Apple and its Asian supplier Pegatron, which manufactures the iPhone 5c, have come under heavy fire this week following the unexplained deaths of at least five factory workers. Even worse is that one of them, a boy, was just 15 years old.
It’s since been determined that the teenager used forged identity documents saying he was 20 years old to get the job. And today, Apple gave an official statement on the incident, saying it has sent independent medical experts to investigate…
Reuters has the statement from Apple:
“Last month, we sent independent medical experts from the U.S. and China to conduct an investigation of the (Pegatron) factory,” Apple said in a statement on Thursday. “While they have found no evidence of any link to working conditions there, we realize that is of little comfort to the families who have lost their loved ones.
“Apple has a long-standing commitment to providing a safe and healthy workplace for every worker in our supply chain, and we have a team working with Pegatron at their facility to ensure that conditions meet our high standards.”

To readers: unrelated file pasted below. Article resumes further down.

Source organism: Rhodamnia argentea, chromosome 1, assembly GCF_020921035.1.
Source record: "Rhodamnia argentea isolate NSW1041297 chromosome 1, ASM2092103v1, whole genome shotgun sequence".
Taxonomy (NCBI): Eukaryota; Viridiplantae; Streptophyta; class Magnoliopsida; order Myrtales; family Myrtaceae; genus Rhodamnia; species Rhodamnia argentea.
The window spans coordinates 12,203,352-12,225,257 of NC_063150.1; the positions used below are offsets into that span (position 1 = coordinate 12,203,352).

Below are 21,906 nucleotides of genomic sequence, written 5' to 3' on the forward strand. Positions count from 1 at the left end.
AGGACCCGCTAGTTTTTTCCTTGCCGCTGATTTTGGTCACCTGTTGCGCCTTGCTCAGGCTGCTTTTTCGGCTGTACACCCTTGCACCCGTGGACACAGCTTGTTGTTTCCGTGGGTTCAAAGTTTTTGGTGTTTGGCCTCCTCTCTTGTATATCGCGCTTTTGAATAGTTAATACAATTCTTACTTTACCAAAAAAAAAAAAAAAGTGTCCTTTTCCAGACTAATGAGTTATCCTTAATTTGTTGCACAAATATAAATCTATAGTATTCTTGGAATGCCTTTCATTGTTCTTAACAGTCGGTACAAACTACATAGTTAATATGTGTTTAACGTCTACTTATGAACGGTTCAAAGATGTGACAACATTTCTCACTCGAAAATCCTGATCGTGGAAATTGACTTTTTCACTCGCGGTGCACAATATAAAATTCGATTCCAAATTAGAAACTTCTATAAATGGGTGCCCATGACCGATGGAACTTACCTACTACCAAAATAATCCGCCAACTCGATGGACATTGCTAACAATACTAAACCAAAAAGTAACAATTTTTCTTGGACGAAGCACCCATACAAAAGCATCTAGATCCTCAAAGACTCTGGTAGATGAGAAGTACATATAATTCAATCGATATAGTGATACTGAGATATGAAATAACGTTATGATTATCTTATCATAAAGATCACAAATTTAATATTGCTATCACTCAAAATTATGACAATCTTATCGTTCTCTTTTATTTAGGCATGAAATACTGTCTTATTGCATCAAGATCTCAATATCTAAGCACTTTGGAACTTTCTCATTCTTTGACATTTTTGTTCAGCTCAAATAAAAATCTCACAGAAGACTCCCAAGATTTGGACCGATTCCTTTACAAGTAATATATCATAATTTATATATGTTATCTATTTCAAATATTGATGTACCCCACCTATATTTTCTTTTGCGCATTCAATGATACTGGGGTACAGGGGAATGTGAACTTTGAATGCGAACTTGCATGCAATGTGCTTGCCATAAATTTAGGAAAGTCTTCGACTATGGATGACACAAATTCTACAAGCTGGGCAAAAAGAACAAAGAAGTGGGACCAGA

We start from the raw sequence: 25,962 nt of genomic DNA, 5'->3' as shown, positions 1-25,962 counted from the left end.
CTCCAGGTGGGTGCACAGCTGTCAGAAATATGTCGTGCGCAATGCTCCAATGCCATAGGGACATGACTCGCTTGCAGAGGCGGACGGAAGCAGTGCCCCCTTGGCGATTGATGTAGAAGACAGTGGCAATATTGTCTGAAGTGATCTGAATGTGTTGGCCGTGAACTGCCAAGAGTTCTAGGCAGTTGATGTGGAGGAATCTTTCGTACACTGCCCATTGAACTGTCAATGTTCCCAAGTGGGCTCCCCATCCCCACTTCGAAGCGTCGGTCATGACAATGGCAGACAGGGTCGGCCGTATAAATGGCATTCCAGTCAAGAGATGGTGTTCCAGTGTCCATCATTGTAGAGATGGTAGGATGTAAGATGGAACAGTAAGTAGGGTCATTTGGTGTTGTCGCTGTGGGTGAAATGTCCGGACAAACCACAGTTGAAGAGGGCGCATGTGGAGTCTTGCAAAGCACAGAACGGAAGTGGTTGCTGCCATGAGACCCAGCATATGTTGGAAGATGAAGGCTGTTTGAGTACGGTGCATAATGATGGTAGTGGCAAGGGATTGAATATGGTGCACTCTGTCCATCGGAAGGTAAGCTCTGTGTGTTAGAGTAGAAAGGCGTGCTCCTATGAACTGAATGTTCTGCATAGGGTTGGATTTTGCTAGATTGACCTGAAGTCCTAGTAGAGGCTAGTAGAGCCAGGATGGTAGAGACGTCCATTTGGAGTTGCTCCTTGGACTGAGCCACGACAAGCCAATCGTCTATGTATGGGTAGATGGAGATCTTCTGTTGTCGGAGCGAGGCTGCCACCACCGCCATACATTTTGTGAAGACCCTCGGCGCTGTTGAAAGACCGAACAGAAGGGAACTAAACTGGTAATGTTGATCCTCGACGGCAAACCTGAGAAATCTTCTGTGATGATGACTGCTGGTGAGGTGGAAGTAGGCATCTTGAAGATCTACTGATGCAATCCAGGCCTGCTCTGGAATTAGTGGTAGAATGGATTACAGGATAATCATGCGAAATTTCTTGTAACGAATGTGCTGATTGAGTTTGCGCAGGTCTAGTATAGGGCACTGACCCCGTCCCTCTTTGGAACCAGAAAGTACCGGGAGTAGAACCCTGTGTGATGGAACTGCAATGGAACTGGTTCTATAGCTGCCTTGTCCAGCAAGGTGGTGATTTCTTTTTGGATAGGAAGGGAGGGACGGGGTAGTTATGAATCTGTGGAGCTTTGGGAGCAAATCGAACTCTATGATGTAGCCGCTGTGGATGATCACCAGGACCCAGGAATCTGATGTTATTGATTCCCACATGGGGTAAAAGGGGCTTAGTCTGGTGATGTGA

Apple’s team of experts found that the boy died of pneumonia, and not because of something related to working conditions. The company did not comment, though, on the other [at least 4] deaths of workers employed at plants owned by Pegatron.
Pegatron also gave the outlet a statement:
“Pegatron has strict measures in place to verify workers’ ages before and after they are hired, and we work with health and safety experts to provide a safe working environment for each and every worker.”
Apple has been the target of the China Labor Watch and several other labor rights groups over the past several years due to the working conditions inside the factories of its suppliers, which have been accused of child labor and other violations.
Pegatron in particular has been in the spotlight in recent months. Back in July, the New York-based China Labor Watch held an investigation and counted 86 labor rights violations in three manufacturing facilities operated by the manufacturer.
Apple, for its part, has begun monitoring its supply chain partners more closely in recent years—especially their working hours. Employees aren’t supposed to work more than 60 hours per week, and Apple says it has over a 90% compliance rate.